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Campaign for Fiscal Equity
 

Dr. Sharon Dunn

Dr. Sharon Dunn, Senior Assistant for the Arts, New York City Board of Education, testified that NYC public schools do not have the resources necessary to provide students with the opportunity to meet the state requirements in arts education. She stated:

We have issues of a need for additional staff. We have need for additional space. We have need for appropriate space. We have need for equipment, supplies, training. The schools are largely unprepared to teach arts to students K to 12.


Dr. Dunn testified that although arts education is critical to the development of a child’s communication skills and strength development, about 26% of elementary students did not participate in any of the four required arts education programs (art, music, dance and theater). Of those that did, only a slight fraction of the State Education Department’s recommended time was spent on art instruction.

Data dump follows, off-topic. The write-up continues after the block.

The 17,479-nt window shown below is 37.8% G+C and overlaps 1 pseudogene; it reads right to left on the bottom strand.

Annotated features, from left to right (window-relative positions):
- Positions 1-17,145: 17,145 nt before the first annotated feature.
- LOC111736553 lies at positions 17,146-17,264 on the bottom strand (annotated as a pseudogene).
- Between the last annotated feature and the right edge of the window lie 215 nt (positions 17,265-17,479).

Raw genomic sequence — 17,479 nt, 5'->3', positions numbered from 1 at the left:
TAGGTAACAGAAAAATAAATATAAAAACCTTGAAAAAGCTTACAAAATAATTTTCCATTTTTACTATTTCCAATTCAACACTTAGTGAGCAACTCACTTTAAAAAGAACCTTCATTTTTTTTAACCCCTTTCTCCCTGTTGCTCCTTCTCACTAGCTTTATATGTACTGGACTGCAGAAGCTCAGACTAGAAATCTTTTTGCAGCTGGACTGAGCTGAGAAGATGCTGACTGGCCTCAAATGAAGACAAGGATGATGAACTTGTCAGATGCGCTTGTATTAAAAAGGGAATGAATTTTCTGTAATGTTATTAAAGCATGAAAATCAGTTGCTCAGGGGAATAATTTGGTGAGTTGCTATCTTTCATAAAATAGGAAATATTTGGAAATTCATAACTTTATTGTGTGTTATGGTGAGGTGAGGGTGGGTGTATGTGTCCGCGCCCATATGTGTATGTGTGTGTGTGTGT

Dr. Dunn testified that in NYC elementary schools: over 30% of arts teachers have no basic knowledge of the visual arts; more than 50% of music teachers have no basic knowledge of music; more than 50% of art teachers have no basic knowledge of dance; and 65% of art teachers have no basic knowledge of theater.

Dunn noted that during the 1970's fiscal crisis, arts education was virtually wiped out. While some programs have been restored, there is still an enormous lack of resources. Dunn also testified that the majority of NYC students were not eligible to apply to colleges of the arts due to the lack of the NYC arts curriculum.

Testimony given on January 13 & 14, 2000


Parents from across the state march on the Capitol in Albany to show support for CFE.
CFE Litigation CFE v. State of New York
In 2006, after 13 years in the Courts, the New York State Court of Appeals affirmed the right of every public school student in New York to the opportunity for a sound basic education and the state’s responsibility to adequately fund this right, but deferred to the Governor and the Legislature to determine the appropriate amount. more >